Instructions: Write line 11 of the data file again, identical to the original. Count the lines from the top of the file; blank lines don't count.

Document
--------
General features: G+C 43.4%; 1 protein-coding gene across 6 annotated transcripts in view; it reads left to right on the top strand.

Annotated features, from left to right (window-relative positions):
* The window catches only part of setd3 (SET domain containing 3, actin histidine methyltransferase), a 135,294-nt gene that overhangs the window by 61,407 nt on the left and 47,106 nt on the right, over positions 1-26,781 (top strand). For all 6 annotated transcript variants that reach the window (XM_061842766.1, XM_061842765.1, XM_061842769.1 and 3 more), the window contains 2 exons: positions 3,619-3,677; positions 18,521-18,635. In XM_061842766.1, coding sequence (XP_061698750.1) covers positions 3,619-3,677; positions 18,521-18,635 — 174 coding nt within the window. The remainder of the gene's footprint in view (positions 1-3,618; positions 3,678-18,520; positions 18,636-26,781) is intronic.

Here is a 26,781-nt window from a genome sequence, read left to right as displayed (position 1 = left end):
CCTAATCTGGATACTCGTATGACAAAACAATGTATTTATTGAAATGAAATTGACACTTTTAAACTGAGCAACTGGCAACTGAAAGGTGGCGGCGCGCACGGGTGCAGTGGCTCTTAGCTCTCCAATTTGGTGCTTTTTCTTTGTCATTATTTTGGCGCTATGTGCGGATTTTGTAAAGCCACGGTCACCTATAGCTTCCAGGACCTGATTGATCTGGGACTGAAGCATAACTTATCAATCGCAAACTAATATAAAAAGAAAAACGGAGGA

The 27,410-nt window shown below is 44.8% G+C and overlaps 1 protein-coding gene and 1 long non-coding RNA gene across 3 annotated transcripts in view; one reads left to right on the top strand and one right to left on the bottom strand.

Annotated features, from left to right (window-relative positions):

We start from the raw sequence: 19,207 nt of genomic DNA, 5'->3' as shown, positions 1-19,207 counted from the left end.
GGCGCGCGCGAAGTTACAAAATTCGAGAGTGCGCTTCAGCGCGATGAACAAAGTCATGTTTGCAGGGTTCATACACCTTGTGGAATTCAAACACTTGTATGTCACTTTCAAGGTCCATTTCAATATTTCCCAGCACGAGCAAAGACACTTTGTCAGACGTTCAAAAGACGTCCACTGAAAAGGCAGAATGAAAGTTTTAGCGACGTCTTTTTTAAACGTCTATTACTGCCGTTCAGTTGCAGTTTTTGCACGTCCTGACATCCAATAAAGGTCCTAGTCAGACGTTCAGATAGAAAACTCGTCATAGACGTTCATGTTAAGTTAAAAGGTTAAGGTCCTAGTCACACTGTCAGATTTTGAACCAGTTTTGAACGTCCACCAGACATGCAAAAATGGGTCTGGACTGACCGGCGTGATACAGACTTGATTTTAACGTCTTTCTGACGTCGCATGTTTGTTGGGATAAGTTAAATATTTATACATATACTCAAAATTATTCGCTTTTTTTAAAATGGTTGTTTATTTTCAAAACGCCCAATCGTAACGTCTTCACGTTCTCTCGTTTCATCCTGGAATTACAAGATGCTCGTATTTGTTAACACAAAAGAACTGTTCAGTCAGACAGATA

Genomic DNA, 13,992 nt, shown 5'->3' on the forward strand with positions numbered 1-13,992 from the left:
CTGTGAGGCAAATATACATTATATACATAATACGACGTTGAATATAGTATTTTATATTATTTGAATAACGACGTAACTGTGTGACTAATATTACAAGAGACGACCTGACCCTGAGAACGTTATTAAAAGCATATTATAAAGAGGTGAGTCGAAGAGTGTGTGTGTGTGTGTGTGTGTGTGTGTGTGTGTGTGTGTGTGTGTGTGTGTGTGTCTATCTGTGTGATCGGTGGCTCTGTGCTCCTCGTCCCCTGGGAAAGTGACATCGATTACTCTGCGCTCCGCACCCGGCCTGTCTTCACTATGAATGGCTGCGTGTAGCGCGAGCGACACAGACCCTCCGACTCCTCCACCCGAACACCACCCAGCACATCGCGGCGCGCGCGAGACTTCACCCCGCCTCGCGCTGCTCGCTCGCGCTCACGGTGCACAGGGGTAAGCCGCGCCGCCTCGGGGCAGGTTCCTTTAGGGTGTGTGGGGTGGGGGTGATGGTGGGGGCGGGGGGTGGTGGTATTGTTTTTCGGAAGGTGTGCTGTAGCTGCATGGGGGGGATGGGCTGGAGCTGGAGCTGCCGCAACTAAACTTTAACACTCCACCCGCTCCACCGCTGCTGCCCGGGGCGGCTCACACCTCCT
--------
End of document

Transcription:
CTGTGAGGCAAATATACATTATATACATAATACGACGTTGAATATAGTATTTTATATTATTTGAATAACGACGTAACTGTGTGACTAATATTACAAGAGACGACCTGACCCTGAGAACGTTATTAAAAGCATATTATAAAGAGGTGAGTCGAAGAGTGTGTGTGTGTGTGTGTGTGTGTGTGTGTGTGTGTGTGTGTGTGTGTGTGTGTGTCTATCTGTGTGATCGGTGGCTCTGTGCTCCTCGTCCCCTGGGAAAGTGACATCGATTACTCTGCGCTCCGCACCCGGCCTGTCTTCACTATGAATGGCTGCGTGTAGCGCGAGCGACACAGACCCTCCGACTCCTCCACCCGAACACCACCCAGCACATCGCGGCGCGCGCGAGACTTCACCCCGCCTCGCGCTGCTCGCTCGCGCTCACGGTGCACAGGGGTAAGCCGCGCCGCCTCGGGGCAGGTTCCTTTAGGGTGTGTGGGGTGGGGGTGATGGTGGGGGCGGGGGGTGGTGGTATTGTTTTTCGGAAGGTGTGCTGTAGCTGCATGGGGGGGATGGGCTGGAGCTGGAGCTGCCGCAACTAAACTTTAACACTCCACCCGCTCCACCGCTGCTGCCCGGGGCGGCTCACACCTCCT